Welcome to Plum Indie Blog
Hello and welcome to the Plum Indie Blog. I’m a long-time writer, first-time blogger and a regular and passionate listener of indie music, which is basically music that takes a little bit of effort to find. Of course, the music business has changed so much, and lesser-known independent musicians have many ways to share their music…now we just need to discover it. So, this blog is my adventure in discovering original indie tunes and a discussion of plum songs that I particularly enjoy and why I enjoy them. On to the music…
For this post, I chose “Ghost in Daylight” from the album Exit to Intro released in 2009 by the LA band, Atlantic Line. I first discovered “Ghost in Daylight” on Pandora’s “Hipster Halloween Radio“ station, which I may or may not listen to year-round, sandwiched between traditional seasonal hits like “Monster Mash” by Bobby (Boris) Pickett and the Crypt-Kicker 5 and Ray Parker Jr.’s “Ghostbusters.” It totally hooked me, from the very first bars of the lilty guitar to the simple, light drum arrangement. I was sucked in further when singer Ray Silva starts to sing and the lyrics turn out to be a bit more gritty than the music implies. As a singer, I’m right in there with him, though, at first, I’m not really sure what he’s singing. This never stops me from belting it out. When I was little, I thought the chorus from Steve Miller Band’s “Jet Airliner” was “Big Ol’ Chet left the light on.” It still sounds like that to me today. But I digress.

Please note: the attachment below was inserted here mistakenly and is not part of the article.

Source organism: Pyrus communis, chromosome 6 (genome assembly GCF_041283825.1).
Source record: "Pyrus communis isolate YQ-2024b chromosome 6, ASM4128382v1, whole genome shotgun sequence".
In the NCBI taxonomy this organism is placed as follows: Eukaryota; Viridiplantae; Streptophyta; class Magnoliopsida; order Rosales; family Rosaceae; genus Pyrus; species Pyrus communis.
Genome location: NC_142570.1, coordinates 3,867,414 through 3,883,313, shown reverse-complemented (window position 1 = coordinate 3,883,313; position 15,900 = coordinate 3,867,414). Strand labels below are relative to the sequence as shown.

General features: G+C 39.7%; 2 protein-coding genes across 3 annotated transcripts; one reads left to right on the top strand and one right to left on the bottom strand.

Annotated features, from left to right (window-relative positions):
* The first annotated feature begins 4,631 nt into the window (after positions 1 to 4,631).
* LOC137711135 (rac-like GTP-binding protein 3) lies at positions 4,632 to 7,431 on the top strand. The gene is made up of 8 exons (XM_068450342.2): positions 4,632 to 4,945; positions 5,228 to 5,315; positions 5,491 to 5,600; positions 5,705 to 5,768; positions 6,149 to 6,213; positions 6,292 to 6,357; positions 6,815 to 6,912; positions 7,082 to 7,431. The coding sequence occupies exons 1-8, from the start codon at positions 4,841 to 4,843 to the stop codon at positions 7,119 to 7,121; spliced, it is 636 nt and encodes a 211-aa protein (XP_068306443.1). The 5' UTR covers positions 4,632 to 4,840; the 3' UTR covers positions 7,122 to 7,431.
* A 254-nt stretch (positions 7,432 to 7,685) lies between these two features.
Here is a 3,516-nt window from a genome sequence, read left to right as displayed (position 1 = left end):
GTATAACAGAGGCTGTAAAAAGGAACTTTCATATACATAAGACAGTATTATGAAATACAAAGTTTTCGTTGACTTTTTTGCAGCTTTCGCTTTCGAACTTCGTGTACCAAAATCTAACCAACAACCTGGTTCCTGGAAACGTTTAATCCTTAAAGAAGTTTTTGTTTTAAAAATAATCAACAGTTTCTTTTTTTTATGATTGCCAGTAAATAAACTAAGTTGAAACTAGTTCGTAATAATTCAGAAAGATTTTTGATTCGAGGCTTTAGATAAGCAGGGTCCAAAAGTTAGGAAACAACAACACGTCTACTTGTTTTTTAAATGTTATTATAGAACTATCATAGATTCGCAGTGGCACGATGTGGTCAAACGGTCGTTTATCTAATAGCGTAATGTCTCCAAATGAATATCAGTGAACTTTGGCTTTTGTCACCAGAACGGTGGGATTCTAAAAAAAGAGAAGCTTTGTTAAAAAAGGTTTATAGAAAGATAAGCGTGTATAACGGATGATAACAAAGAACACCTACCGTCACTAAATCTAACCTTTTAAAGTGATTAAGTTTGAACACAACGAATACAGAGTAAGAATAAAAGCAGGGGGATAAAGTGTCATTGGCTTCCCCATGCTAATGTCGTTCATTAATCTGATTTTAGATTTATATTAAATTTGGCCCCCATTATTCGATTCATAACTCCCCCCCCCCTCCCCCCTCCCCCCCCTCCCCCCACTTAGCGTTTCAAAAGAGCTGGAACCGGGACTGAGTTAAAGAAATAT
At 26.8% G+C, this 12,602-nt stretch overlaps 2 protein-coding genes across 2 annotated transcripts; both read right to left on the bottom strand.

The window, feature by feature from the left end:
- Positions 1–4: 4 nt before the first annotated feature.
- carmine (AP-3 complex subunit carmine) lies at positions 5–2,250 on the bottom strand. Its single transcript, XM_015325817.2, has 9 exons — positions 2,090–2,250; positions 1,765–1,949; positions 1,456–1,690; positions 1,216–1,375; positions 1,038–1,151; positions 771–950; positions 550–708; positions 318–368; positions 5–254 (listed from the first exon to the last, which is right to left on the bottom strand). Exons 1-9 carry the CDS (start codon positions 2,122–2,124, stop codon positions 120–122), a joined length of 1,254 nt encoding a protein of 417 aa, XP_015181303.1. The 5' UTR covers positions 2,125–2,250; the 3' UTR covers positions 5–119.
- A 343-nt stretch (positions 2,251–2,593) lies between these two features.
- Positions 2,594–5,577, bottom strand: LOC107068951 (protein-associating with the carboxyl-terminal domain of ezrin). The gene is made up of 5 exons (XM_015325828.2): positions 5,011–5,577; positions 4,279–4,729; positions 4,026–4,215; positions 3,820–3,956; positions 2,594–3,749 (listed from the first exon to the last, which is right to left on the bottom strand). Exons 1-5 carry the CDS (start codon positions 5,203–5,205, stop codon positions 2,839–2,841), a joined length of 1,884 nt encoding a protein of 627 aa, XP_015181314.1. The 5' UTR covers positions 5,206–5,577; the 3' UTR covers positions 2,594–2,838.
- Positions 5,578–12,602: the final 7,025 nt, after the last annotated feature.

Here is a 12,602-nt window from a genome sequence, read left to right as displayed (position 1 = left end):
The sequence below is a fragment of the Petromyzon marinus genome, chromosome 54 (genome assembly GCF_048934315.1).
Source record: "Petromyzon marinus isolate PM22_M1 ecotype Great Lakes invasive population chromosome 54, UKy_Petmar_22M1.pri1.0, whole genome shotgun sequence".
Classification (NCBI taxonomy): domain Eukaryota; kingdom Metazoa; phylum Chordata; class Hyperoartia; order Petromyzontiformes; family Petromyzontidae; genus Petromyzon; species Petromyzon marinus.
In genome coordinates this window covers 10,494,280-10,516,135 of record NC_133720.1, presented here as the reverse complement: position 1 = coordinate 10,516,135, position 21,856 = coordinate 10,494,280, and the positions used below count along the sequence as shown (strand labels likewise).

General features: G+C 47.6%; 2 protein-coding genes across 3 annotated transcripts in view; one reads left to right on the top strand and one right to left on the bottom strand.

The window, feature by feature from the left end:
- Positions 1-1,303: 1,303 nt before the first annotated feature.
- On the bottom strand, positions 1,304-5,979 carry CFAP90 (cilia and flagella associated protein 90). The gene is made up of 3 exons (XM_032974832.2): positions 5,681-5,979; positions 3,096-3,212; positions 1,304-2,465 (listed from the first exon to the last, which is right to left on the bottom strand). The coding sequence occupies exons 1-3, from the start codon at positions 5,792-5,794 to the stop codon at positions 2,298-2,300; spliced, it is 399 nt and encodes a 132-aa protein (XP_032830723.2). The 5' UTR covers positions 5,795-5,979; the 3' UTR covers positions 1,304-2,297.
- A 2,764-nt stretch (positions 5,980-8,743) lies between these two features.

Though the lyrics to “Ghost in Daylight” have a gritty feel, I don’t get a somber vibe from them…more a searching vibe, which made it the perfect air travel song when I was flying out of Boston’s Logan Airport recently (see my airplane photo above, taken over the Boston Harbor). I eventually looked up the lyrics and one of my favorite lines is “Going to explode the sky and show the sun. It’s going to shine on you,” delivered by Silva’s soaring voice while the song is still building. Just as you think you’ll float away and never touch land again, the payoff comes in the form of a heavy piano line to ground you under a beautifully layered instrumental. Silva then comes back in with “your curious ghost, hear this soul.” At that moment, flying above the earth and looking down from the sky, I was the “curious ghost,” keeping an inquisitive eye on the ground and life below. Very cool.